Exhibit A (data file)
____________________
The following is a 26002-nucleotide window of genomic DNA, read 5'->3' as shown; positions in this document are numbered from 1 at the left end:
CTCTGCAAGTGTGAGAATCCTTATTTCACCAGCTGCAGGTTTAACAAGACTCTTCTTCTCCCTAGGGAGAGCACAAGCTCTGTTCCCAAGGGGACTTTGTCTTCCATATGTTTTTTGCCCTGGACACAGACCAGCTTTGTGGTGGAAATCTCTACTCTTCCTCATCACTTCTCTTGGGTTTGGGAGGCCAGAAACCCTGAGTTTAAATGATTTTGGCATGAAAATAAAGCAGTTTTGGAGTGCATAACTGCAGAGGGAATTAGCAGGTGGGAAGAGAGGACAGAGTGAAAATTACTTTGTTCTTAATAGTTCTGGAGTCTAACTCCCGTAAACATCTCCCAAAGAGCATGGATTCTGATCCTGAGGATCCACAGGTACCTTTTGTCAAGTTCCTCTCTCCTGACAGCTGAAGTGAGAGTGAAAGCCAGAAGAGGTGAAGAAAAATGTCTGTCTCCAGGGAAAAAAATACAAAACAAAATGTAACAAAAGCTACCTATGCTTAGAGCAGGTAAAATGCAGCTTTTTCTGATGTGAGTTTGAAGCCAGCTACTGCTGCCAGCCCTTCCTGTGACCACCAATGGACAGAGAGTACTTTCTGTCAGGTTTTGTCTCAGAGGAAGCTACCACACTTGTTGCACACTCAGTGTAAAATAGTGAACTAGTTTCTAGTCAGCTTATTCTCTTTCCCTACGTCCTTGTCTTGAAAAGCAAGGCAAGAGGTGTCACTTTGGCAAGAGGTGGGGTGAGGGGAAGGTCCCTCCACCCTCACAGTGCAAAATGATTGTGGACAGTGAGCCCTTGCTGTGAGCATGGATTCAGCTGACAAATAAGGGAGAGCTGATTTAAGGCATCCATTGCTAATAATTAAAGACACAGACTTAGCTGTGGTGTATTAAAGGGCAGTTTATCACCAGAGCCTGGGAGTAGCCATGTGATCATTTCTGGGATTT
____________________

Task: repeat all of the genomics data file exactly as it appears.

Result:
The following is a 26002-nucleotide window of genomic DNA, read 5'->3' as shown; positions in this document are numbered from 1 at the left end:
CTCTGCAAGTGTGAGAATCCTTATTTCACCAGCTGCAGGTTTAACAAGACTCTTCTTCTCCCTAGGGAGAGCACAAGCTCTGTTCCCAAGGGGACTTTGTCTTCCATATGTTTTTTGCCCTGGACACAGACCAGCTTTGTGGTGGAAATCTCTACTCTTCCTCATCACTTCTCTTGGGTTTGGGAGGCCAGAAACCCTGAGTTTAAATGATTTTGGCATGAAAATAAAGCAGTTTTGGAGTGCATAACTGCAGAGGGAATTAGCAGGTGGGAAGAGAGGACAGAGTGAAAATTACTTTGTTCTTAATAGTTCTGGAGTCTAACTCCCGTAAACATCTCCCAAAGAGCATGGATTCTGATCCTGAGGATCCACAGGTACCTTTTGTCAAGTTCCTCTCTCCTGACAGCTGAAGTGAGAGTGAAAGCCAGAAGAGGTGAAGAAAAATGTCTGTCTCCAGGGAAAAAAATACAAAACAAAATGTAACAAAAGCTACCTATGCTTAGAGCAGGTAAAATGCAGCTTTTTCTGATGTGAGTTTGAAGCCAGCTACTGCTGCCAGCCCTTCCTGTGACCACCAATGGACAGAGAGTACTTTCTGTCAGGTTTTGTCTCAGAGGAAGCTACCACACTTGTTGCACACTCAGTGTAAAATAGTGAACTAGTTTCTAGTCAGCTTATTCTCTTTCCCTACGTCCTTGTCTTGAAAAGCAAGGCAAGAGGTGTCACTTTGGCAAGAGGTGGGGTGAGGGGAAGGTCCCTCCACCCTCACAGTGCAAAATGATTGTGGACAGTGAGCCCTTGCTGTGAGCATGGATTCAGCTGACAAATAAGGGAGAGCTGATTTAAGGCATCCATTGCTAATAATTAAAGACACAGACTTAGCTGTGGTGTATTAAAGGGCAGTTTATCACCAGAGCCTGGGAGTAGCCATGTGATCATTTCTGGGATTT